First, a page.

Most of the sounds themselves in Russian and Ukrainian are the same or very similar. However, there are some differences in pronunciation that depend on the combinations of sounds.
Here are the major differences between Ukrainian and Russian pronunciation.
1. Sound [г] in the Ukrainian language
The Ukrainian language has a specific sound represented by the letter Г г. It sounds similar to [h] in Aha!
There is no such a sound in Russian, so Ukrainians are easily spotted when they speak Russian as they sometimes forget not to use this sound.
2. In Russian, О is often pronounced as [a]
The Russian letter O о is pronounced as [a] or an unclear schwa [ə] when it is not stressed. In Ukrainian, О is always pronounced as [o]. For example:
|молоко – [molokó]||молоко – [malakó]||milk|
3. More soft consonants in Ukrainian
In the Ukrainian language, the soft consonants are used more often than in Russian (and many other Slavic languages):
|цілуватися – [ts’iluvatys’a] (2 soft c.)||целоваться – [tsylavats:a] (0 soft c.)||to kiss|
4. Ukrainian “И”, “Е” are not completely the same as Russian “Ы”, “Э”
These difference are subtle and depend on the person’s dialect too, but in short:
- Russian [ы] is deeper than Ukrainian [и].
- Russian [э] is more open than Ukrainian [е].
Ukrainian And Russian Grammar
In general, it is quite easy to learn the grammar of the second Slavic language, because they all have similar principles and categories: noun cases, verb tenses, genders, etc.
That is why we can say that Russian and Ukrainian grammar systems are very similar by concepts, but they differ by the representation (endings).
Compare two sentences below. They have the same grammar structure (Nominative case + Past tense + Accusative case + Instrumental case), but the endings are different:
|Він замовив вареники з капустою.||Он заказал вареники с капустой.||He ordered varenyky with cabbage.|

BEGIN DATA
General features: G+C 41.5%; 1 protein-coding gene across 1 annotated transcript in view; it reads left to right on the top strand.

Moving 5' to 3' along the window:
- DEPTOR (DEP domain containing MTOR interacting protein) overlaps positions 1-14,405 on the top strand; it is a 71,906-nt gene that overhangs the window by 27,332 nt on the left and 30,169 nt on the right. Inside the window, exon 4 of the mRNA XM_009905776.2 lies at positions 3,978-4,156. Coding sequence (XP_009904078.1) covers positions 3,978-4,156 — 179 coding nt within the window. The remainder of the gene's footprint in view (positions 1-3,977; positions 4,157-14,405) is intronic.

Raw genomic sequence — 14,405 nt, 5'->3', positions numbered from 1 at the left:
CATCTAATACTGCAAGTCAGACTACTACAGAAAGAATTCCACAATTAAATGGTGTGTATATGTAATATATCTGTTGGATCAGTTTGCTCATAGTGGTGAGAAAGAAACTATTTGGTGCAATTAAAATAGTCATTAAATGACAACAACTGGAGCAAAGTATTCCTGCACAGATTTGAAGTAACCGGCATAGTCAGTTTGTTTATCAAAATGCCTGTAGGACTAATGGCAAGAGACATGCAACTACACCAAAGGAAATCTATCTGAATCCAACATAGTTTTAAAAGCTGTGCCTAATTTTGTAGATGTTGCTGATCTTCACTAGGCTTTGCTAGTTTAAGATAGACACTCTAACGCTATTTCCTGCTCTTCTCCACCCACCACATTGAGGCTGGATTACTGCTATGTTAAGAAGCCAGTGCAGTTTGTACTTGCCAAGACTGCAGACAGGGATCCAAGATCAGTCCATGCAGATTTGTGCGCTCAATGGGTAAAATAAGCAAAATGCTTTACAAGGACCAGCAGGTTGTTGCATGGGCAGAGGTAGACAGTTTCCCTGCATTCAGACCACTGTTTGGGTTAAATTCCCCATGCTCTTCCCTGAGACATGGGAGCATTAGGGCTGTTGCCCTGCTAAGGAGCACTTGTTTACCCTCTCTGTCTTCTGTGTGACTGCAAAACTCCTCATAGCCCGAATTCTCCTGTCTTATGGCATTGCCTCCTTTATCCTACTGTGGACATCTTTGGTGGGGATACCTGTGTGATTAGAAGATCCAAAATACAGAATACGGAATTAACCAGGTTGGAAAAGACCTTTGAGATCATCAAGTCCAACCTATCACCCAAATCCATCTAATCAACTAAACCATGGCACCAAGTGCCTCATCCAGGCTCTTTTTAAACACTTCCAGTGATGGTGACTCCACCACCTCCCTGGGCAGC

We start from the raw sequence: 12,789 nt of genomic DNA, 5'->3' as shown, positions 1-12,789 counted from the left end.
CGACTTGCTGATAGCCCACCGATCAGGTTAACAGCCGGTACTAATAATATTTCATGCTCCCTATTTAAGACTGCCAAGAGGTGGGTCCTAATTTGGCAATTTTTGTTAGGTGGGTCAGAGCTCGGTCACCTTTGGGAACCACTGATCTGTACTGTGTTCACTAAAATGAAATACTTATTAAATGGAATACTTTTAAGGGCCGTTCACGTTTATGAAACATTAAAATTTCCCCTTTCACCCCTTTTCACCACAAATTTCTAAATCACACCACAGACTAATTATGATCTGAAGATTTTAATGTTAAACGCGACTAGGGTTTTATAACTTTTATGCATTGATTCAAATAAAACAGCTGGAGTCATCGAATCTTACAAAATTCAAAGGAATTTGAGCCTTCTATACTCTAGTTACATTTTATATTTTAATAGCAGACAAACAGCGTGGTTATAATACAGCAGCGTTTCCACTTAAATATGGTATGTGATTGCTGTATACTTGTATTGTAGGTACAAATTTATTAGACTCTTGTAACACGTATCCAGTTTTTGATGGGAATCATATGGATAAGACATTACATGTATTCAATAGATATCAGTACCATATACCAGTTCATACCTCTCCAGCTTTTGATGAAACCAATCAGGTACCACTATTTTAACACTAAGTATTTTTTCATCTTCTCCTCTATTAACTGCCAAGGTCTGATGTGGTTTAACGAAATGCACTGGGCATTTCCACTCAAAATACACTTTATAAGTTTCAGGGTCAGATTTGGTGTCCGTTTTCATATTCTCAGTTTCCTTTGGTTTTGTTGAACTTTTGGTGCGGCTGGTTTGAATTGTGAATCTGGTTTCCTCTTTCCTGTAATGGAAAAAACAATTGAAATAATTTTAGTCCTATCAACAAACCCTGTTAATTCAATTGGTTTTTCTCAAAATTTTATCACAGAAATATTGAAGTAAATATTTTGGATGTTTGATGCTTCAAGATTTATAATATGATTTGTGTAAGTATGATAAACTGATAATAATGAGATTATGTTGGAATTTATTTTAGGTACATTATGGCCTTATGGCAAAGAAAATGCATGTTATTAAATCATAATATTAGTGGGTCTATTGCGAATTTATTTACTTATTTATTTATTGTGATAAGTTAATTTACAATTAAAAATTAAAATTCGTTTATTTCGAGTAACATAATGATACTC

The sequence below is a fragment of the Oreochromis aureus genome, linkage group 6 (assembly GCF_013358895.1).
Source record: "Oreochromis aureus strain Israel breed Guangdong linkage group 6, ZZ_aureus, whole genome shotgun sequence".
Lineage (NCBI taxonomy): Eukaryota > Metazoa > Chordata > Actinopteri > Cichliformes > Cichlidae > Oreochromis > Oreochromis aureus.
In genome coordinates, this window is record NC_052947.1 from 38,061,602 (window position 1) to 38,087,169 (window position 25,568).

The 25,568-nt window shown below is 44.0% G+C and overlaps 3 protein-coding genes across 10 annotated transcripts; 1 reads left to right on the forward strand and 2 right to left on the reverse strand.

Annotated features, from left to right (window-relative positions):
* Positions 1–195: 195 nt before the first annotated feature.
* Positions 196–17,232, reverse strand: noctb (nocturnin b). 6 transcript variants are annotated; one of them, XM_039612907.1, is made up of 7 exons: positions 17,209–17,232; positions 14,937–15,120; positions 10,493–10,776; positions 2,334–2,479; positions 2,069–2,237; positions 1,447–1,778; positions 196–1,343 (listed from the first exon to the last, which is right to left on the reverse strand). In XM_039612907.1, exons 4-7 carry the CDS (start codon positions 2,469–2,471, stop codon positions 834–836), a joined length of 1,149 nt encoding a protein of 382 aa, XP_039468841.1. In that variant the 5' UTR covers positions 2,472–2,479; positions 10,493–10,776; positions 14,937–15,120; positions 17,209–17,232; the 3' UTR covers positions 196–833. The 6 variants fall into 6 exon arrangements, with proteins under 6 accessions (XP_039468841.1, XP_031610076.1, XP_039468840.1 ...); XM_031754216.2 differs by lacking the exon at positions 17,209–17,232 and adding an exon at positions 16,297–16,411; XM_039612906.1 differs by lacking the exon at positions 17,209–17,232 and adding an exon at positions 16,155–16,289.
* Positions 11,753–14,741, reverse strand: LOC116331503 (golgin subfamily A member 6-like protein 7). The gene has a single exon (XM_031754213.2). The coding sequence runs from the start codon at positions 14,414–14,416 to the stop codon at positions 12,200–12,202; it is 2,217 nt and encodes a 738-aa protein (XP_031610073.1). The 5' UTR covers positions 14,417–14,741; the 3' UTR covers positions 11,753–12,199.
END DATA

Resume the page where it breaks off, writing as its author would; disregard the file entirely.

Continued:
Some more important grammar differences include:
1. Vocative case in Ukrainian
In Russian, nouns can be used in 6 cases (forms), in Ukrainian, there are 7 cases. An extra one is called Кличний відмінок – Vocative case. It is used to directly address someone, like in the correspondence:
|Привіт, Максиме і Катю! (Vocative case)||Привeт, Максим і Катя! (Nominative case)||Hi Maxim and Katya.|
2. Different ways to say “I have”
In Russian, the most common way to say “I have” is: У меня есть.
In Ukrainian, we use two forms: У мене є (by Russian influence) and also Western Slavic Я маю.
3. 3 types of the future tense in Ukrainian
In Ukrainian, there are 3 grammatical ways to talk about the future. In Russian, there are two of them.
See below the future tense for робити – делать (to do):
Я буду робити.
Я буду делать.
|I will do / I will be doing|
Sentence organization is probably the area where the Ukrainian and Russian languages (as well as many other Slavic languages) are the most similar.
Compare the structure of a folktale which is famous in both Ukrainian and Russian “Рукавичка” (The Mitten):
|Ішов дід лісом, а за ним бігла собачка, та й загубив дід рукавичку.
От біжить мишка, улізла в ту рукавичку та й каже:
— Тут я буду жити!
|Шёл дед лесом, а за ним бежала собачка, и потерял дед рукавичку.
Вот бежит мышка, залезла в рукавичку:
— Тут я буду жить!
|An Old Man was walking through the forest with his dog and he dropped his mitten.
Just then a mouse came running up, climbed right in and said:
“This is where I’m going to live.”
These were only some of the similarities and differences between Ukrainian and Russian languages. I hope from this list and examples you are able to compare these Slavic languages.
Do you know Russian and want to learn Ukrainian?
If you know Russian, and you would like to start learning Ukrainian, we have great news for you. I have a plan to create an online course specifically oriented to people who already know Russian or any other Slavic language (as a native or foreign language).
I understand that the needs of Russian speakers in learning Ukrainian are different and more specific. So, I would like to create a course that would make a life of such learners easier. This course will be entirely in Ukrainian, as Russian speakers usually understand Ukrainian speech quite well.
I plan to release the course in October 2018. However, you can sign up now and be the first to know about the start! Just fill in the information below and I will email you with updates:
Нехай щастить! Желаю удачи! Good luck! 🙂